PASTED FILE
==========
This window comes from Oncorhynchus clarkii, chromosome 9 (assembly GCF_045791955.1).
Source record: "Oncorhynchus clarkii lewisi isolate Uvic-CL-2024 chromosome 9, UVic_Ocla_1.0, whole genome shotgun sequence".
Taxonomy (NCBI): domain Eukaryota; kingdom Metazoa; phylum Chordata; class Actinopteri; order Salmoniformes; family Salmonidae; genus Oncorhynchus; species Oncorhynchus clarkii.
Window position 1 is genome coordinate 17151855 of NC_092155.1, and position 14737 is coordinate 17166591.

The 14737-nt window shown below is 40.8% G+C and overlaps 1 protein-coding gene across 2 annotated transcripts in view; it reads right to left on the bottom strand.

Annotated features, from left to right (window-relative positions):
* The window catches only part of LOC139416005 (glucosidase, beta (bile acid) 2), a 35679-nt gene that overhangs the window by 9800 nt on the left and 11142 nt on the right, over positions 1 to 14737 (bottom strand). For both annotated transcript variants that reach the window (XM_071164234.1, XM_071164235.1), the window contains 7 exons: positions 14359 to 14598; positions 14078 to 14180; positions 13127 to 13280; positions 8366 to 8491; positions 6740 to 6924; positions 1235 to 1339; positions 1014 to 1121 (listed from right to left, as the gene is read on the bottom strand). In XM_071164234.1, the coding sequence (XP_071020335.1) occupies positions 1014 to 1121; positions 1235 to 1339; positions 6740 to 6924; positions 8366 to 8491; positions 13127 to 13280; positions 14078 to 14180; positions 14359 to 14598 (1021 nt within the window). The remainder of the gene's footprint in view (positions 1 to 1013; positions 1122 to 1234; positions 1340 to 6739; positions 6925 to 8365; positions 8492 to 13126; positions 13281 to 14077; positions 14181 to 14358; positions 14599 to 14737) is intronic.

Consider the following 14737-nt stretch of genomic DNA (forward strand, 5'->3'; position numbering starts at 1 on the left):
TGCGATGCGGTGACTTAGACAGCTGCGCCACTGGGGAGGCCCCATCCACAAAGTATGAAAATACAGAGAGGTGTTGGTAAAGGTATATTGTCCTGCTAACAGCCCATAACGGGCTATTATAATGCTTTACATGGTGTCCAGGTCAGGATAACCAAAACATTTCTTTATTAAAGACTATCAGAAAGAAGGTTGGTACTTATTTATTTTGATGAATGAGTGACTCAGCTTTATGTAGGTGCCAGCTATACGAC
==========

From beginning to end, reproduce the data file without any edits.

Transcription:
This window comes from Oncorhynchus clarkii, chromosome 9 (assembly GCF_045791955.1).
Source record: "Oncorhynchus clarkii lewisi isolate Uvic-CL-2024 chromosome 9, UVic_Ocla_1.0, whole genome shotgun sequence".
Taxonomy (NCBI): domain Eukaryota; kingdom Metazoa; phylum Chordata; class Actinopteri; order Salmoniformes; family Salmonidae; genus Oncorhynchus; species Oncorhynchus clarkii.
Window position 1 is genome coordinate 17151855 of NC_092155.1, and position 14737 is coordinate 17166591.

The 14737-nt window shown below is 40.8% G+C and overlaps 1 protein-coding gene across 2 annotated transcripts in view; it reads right to left on the bottom strand.

Annotated features, from left to right (window-relative positions):
* The window catches only part of LOC139416005 (glucosidase, beta (bile acid) 2), a 35679-nt gene that overhangs the window by 9800 nt on the left and 11142 nt on the right, over positions 1 to 14737 (bottom strand). For both annotated transcript variants that reach the window (XM_071164234.1, XM_071164235.1), the window contains 7 exons: positions 14359 to 14598; positions 14078 to 14180; positions 13127 to 13280; positions 8366 to 8491; positions 6740 to 6924; positions 1235 to 1339; positions 1014 to 1121 (listed from right to left, as the gene is read on the bottom strand). In XM_071164234.1, the coding sequence (XP_071020335.1) occupies positions 1014 to 1121; positions 1235 to 1339; positions 6740 to 6924; positions 8366 to 8491; positions 13127 to 13280; positions 14078 to 14180; positions 14359 to 14598 (1021 nt within the window). The remainder of the gene's footprint in view (positions 1 to 1013; positions 1122 to 1234; positions 1340 to 6739; positions 6925 to 8365; positions 8492 to 13126; positions 13281 to 14077; positions 14181 to 14358; positions 14599 to 14737) is intronic.

Consider the following 14737-nt stretch of genomic DNA (forward strand, 5'->3'; position numbering starts at 1 on the left):
TGCGATGCGGTGACTTAGACAGCTGCGCCACTGGGGAGGCCCCATCCACAAAGTATGAAAATACAGAGAGGTGTTGGTAAAGGTATATTGTCCTGCTAACAGCCCATAACGGGCTATTATAATGCTTTACATGGTGTCCAGGTCAGGATAACCAAAACATTTCTTTATTAAAGACTATCAGAAAGAAGGTTGGTACTTATTTATTTTGATGAATGAGTGACTCAGCTTTATGTAGGTGCCAGCTATACGAC